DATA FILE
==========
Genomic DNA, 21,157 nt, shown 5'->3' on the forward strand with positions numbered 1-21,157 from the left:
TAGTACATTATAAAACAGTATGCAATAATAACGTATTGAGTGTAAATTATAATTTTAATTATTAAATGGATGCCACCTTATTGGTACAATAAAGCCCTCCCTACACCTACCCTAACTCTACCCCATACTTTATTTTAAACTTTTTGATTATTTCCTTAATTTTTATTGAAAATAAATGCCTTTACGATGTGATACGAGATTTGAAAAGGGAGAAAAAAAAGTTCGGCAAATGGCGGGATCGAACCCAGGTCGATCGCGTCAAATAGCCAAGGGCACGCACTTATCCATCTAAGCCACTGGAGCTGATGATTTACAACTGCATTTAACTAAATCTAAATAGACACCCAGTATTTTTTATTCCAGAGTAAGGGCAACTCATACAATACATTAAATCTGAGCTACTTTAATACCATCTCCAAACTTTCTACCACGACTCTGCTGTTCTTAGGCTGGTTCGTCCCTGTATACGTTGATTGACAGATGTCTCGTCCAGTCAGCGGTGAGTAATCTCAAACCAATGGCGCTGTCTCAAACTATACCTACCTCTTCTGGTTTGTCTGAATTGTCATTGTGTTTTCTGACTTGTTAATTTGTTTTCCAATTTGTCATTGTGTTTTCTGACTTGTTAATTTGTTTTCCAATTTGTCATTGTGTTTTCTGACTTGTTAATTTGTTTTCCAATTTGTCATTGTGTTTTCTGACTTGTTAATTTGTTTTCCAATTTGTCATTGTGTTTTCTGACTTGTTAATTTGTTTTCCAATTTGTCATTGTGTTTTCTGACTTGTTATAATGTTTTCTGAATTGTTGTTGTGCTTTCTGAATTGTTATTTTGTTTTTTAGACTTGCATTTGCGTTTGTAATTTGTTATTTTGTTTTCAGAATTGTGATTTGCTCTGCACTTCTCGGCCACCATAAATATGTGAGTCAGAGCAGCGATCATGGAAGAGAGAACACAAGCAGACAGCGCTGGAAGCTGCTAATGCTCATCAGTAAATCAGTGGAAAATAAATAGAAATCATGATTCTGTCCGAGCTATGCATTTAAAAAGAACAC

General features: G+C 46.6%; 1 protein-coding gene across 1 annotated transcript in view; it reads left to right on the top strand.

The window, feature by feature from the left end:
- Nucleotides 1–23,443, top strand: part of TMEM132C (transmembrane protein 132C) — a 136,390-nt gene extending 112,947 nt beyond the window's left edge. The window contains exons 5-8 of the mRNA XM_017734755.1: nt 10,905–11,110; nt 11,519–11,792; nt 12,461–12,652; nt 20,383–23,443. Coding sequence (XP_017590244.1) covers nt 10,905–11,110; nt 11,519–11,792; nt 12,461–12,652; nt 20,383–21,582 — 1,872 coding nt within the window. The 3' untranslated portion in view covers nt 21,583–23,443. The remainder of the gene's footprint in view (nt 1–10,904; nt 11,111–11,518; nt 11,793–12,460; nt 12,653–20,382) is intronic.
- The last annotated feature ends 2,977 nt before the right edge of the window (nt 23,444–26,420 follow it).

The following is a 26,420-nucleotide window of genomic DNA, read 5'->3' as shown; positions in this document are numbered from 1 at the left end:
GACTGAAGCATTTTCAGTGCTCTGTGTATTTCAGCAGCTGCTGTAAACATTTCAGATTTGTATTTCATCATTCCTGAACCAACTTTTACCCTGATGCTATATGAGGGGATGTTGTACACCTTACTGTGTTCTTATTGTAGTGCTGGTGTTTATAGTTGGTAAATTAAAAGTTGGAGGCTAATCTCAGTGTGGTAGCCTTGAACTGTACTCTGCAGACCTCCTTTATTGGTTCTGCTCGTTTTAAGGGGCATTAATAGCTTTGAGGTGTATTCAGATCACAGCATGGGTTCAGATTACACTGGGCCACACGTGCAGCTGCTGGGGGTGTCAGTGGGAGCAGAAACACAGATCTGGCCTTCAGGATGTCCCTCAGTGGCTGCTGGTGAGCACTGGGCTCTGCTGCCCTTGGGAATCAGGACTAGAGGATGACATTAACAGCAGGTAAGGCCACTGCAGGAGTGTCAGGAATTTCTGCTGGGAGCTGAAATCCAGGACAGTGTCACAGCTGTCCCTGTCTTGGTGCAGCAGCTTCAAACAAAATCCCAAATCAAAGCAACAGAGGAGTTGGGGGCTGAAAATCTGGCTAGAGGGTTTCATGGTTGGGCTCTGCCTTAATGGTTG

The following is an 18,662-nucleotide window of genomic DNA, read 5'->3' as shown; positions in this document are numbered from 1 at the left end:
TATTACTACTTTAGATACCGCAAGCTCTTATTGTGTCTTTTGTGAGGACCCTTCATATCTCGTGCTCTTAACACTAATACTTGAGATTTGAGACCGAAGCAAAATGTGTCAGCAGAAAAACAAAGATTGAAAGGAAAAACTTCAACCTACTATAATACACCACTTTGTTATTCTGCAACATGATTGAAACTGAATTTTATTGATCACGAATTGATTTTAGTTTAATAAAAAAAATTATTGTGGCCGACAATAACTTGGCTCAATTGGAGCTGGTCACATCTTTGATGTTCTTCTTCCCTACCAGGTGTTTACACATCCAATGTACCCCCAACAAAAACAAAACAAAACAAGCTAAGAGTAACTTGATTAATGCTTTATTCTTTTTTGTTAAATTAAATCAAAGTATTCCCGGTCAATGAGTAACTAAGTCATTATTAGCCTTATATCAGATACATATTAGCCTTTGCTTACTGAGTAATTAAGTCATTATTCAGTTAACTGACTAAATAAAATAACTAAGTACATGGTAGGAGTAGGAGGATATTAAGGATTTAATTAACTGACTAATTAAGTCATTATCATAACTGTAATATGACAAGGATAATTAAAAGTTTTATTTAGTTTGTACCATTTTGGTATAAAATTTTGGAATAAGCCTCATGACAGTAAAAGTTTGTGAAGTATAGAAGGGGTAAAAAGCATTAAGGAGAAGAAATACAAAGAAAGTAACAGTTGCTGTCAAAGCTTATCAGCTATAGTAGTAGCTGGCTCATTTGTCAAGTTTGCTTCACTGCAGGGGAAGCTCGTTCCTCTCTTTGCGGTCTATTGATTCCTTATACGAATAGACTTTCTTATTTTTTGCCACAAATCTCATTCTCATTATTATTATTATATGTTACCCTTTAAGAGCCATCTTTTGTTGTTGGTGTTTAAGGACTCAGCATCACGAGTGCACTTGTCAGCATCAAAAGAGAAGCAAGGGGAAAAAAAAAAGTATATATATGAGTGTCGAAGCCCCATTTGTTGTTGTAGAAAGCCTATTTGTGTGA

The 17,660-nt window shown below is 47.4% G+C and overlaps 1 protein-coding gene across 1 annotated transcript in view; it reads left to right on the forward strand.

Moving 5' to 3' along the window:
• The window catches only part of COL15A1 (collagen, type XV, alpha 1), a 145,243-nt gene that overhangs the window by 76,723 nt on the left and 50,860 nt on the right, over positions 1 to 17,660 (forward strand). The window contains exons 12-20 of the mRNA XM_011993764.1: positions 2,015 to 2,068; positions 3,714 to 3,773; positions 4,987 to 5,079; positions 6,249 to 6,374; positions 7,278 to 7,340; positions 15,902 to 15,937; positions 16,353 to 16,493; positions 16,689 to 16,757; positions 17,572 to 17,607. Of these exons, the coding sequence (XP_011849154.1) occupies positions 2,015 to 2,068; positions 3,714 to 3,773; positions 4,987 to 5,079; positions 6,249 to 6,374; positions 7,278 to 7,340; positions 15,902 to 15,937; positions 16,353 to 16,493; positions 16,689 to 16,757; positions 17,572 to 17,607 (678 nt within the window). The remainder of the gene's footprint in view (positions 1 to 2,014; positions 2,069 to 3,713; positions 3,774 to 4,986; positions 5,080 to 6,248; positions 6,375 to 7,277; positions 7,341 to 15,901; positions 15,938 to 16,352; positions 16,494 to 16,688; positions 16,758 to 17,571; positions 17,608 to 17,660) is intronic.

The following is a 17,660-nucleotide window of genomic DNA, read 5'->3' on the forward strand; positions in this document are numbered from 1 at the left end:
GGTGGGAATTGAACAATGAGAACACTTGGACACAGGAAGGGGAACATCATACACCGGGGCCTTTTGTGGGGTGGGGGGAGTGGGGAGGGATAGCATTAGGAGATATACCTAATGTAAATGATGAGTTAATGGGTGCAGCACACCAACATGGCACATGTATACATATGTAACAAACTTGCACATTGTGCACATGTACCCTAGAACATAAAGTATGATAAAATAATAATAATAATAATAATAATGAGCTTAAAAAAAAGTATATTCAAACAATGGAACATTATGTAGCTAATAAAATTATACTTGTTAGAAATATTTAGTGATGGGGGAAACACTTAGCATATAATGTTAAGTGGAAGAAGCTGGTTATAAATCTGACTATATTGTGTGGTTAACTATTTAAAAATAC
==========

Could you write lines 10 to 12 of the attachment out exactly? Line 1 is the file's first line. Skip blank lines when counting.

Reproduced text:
TATTACTACTTTAGATACCGCAAGCTCTTATTGTGTCTTTTGTGAGGACCCTTCATATCTCGTGCTCTTAACACTAATACTTGAGATTTGAGACCGAAGCAAAATGTGTCAGCAGAAAAACAAAGATTGAAAGGAAAAACTTCAACCTACTATAATACACCACTTTGTTATTCTGCAACATGATTGAAACTGAATTTTATTGATCACGAATTGATTTTAGTTTAATAAAAAAAATTATTGTGGCCGACAATAACTTGGCTCAATTGGAGCTGGTCACATCTTTGATGTTCTTCTTCCCTACCAGGTGTTTACACATCCAATGTACCCCCAACAAAAACAAAACAAAACAAGCTAAGAGTAACTTGATTAATGCTTTATTCTTTTTTGTTAAATTAAATCAAAGTATTCCCGGTCAATGAGTAACTAAGTCATTATTAGCCTTATATCAGATACATATTAGCCTTTGCTTACTGAGTAATTAAGTCATTATTCAGTTAACTGACTAAATAAAATAACTAAGTACATGGTAGGAGTAGGAGGATATTAAGGATTTAATTAACTGACTAATTAAGTCATTATCATAACTGTAATATGACAAGGATAATTAAAAGTTTTATTTAGTTTGTACCATTTTGGTATAAAATTTTGGAATAAGCCTCATGACAGTAAAAGTTTGTGAAGTATAGAAGGGGTAAAAAGCATTAAGGAGAAGAAATACAAAGAAAGTAACAGTTGCTGTCAAAGCTTATCAGCTATAGTAGTAGCTGGCTCATTTGTCAAGTTTGCTTCACTGCAGGGGAAGCTCGTTCCTCTCTTTGCGGTCTATTGATTCCTTATACGAATAGACTTTCTTATTTTTTGCCACAAATCTCATTCTCATTATTATTATTATATGTTACCCTTTAAGAGCCATCTTTTGTTGTTGGTGTTTAAGGACTCAGCATCACGAGTGCACTTGTCAGCATCAAAAGAGAAGCAAGGGGAAAAAAAAAAGTATATATATGAGTGTCGAAGCCCCATTTGTTGTTGTAGAAAGCCTATTTGTGTGA

The 17,660-nt window shown below is 47.4% G+C and overlaps 1 protein-coding gene across 1 annotated transcript in view; it reads left to right on the forward strand.

Moving 5' to 3' along the window: